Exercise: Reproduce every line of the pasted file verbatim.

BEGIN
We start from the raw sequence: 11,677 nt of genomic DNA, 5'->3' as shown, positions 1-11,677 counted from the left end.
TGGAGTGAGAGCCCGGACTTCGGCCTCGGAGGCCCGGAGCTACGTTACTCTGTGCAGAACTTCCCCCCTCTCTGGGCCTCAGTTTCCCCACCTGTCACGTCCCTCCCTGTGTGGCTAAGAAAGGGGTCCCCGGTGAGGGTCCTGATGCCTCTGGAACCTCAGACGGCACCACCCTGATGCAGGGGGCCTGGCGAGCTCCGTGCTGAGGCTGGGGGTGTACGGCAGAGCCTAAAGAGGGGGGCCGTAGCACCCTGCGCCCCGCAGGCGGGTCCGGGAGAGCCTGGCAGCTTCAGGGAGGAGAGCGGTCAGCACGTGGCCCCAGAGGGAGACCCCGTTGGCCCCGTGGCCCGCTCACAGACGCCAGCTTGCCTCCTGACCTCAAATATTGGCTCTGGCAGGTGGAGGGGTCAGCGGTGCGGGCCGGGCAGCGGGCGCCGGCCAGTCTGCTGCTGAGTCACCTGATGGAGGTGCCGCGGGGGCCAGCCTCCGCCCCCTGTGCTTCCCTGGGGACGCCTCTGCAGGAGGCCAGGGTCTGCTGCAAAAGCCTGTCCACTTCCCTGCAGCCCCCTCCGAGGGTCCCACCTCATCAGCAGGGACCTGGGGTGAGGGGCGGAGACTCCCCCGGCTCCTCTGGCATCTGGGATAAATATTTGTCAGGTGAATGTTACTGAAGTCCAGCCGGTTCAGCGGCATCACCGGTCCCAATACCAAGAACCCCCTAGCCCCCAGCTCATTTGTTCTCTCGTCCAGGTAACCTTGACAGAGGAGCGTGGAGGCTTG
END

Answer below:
We start from the raw sequence: 11,677 nt of genomic DNA, 5'->3' as shown, positions 1-11,677 counted from the left end.
TGGAGTGAGAGCCCGGACTTCGGCCTCGGAGGCCCGGAGCTACGTTACTCTGTGCAGAACTTCCCCCCTCTCTGGGCCTCAGTTTCCCCACCTGTCACGTCCCTCCCTGTGTGGCTAAGAAAGGGGTCCCCGGTGAGGGTCCTGATGCCTCTGGAACCTCAGACGGCACCACCCTGATGCAGGGGGCCTGGCGAGCTCCGTGCTGAGGCTGGGGGTGTACGGCAGAGCCTAAAGAGGGGGGCCGTAGCACCCTGCGCCCCGCAGGCGGGTCCGGGAGAGCCTGGCAGCTTCAGGGAGGAGAGCGGTCAGCACGTGGCCCCAGAGGGAGACCCCGTTGGCCCCGTGGCCCGCTCACAGACGCCAGCTTGCCTCCTGACCTCAAATATTGGCTCTGGCAGGTGGAGGGGTCAGCGGTGCGGGCCGGGCAGCGGGCGCCGGCCAGTCTGCTGCTGAGTCACCTGATGGAGGTGCCGCGGGGGCCAGCCTCCGCCCCCTGTGCTTCCCTGGGGACGCCTCTGCAGGAGGCCAGGGTCTGCTGCAAAAGCCTGTCCACTTCCCTGCAGCCCCCTCCGAGGGTCCCACCTCATCAGCAGGGACCTGGGGTGAGGGGCGGAGACTCCCCCGGCTCCTCTGGCATCTGGGATAAATATTTGTCAGGTGAATGTTACTGAAGTCCAGCCGGTTCAGCGGCATCACCGGTCCCAATACCAAGAACCCCCTAGCCCCCAGCTCATTTGTTCTCTCGTCCAGGTAACCTTGACAGAGGAGCGTGGAGGCTTG